Alexander's Problem

We all have secrets. And we all have problems. Maybe that's the problem with me. Maybe I don't have secrets. Maybe I don't have problems. Well, I don't think I do. Maybe my problem is I have no problems, but wouldn't that be considered a problem? I guess it would be.
I wonder what other people's problems are. Like what's Alexander's problem. He's always quiet during school. He never speaks unless he's being spoken to, which I find odd. Why wouldn't you want to talk? I wonder why he doesn't talk. I wonder what happened to him.
This year, I'm going to find out what his problem is.


1. Day One: Sit with Alexander

    The beginning of the bus ride was like every other average day. People were crowding around each other trying to talk or hang out with their friends. I, being a loner and all, didn't have to deal with people crowding next to me and trying to find out what I did in the fourteen or so hours they weren't with me. I was fine being a loner. I have no problem with that—actually, I don't even have problems in general. Everyone on this bus has a problem, except me. I think that's why I have no friends. If I had problems, then people could relate to me, but since I don't, people can't. Maybe me not having a problem is my problem—just not a normal problem. But I don't see how me not having a problem keeps me from having friends. I could understand things just as well as the next guy—well, unless the next guy isn't very understanding, but who doesn't understand things? I mean, yeah, I may not understand everything, but I still will try to understand. Shouldn't that be enough? Well, I guess not since I don't have any friends because I have no problems. Honestly, I wish I had a problem, so could have a friend, but I don't have a problem. My life is perfect—to me it is. I mean, I've always had what I liked and wanted—not in a spoiled brat way of course. I always worked for what I wanted, and if I couldn't get something, I didn't pitch a fit.—my grades have always been good, my parents are supportive of me, and I've never really been bullied. People never really paid attention to me because I never had a problem. Everyone else on this bus does. They all have different ones—well, some have the same ones. I know Patrick is upset and stressed about his parents always fighting, Tally is always worried about her weight, Derek is overworking himself with soccer so he can get a scholarship, and Eve is trying to hide that she is actually an extremely intelligent person. That's only a few to list. The only person's problem I don't know is Alexander's. Speaking of which, we should be stopping at his hou—and we're at his stop. Talk about great timing.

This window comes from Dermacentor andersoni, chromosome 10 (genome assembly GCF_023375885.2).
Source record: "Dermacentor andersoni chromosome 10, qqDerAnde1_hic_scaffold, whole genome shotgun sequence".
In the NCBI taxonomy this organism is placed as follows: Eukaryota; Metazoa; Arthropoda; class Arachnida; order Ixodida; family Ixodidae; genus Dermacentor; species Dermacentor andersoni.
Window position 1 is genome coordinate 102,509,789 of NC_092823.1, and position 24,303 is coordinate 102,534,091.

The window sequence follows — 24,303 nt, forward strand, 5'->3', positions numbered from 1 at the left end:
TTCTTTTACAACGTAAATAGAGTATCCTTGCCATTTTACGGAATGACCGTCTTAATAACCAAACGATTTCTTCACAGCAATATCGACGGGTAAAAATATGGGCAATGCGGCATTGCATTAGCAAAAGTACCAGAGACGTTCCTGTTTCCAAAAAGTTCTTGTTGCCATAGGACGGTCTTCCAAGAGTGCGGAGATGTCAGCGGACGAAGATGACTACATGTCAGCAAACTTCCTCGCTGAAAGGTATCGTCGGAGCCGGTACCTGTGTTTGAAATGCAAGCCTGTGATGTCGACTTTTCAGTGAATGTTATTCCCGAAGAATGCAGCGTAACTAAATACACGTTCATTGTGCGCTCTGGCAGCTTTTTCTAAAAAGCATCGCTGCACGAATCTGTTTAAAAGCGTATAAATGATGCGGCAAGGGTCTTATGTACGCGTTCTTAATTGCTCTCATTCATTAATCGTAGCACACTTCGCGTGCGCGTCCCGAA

The bus doors creaked open as Alexander walked to us. The bus was now completely quiet like it always is when we pick him up. You could hear a needle drop—it was that quiet. For some reason, people never talked when we picked him up. Maybe it was because he always had a black hoodie on with headphones. You could still see his face though. And as usual, he was in his normal attire—black hoodie, black jeans, black converse, and black headphones on. I used to think he only owned black until one day he actually wore grey. That was one of the only times I've seen him wear a different color than black.

      Alexander walked down the bus aisle to the very back where no one will sit. People don't sit there because of how torn up the seats are, and everyone wants to be the first to get off the bus to get in school. . .except for Alexander. He's always last. Well, not today. I'm going to sit with him. 

     Before the bus began to move, I rose from my seat and slowly walked to the back. No one talked while I walked to the back. They all just stared with wide eyes. I don't get what's so spectacular about me going to the back to sit with him. It's normal. . .at least I think so. Is it normal? Probably not considering that no one sits with him ever. Well, I don't care. I'm going to sit with him.

  As I neared his seat, I could hear his music blaring from his headphones. I hope he knows that can hurt his hearing. If he doesn't stop playing his music so loud, he'll probably be deaf by age twenty, and I'm pretty sure he doesn't want that. . .unless he hates hearing noise. But that doesn't make sense because music is noise—just a very nice sounding noise. I don't think he wants to be deaf. 

    And as I sat down next to him, the whole bus filled with gasps. Okay, that was a little unexpected. Somehow hearing the gasps over his music, Alexander glanced up and looked at me for a straight minute before looking away. Wow, I thought he was going to ask me to move or something. I guess he got lonely. Well, everyone would if they always sat alone. I know I would. . .but I already sit alone. Hmm, I guess I never noticed it. I wonder why. Maybe it was because I was always thinking about problems. That's okay though. That time was well spent—at least I think so.




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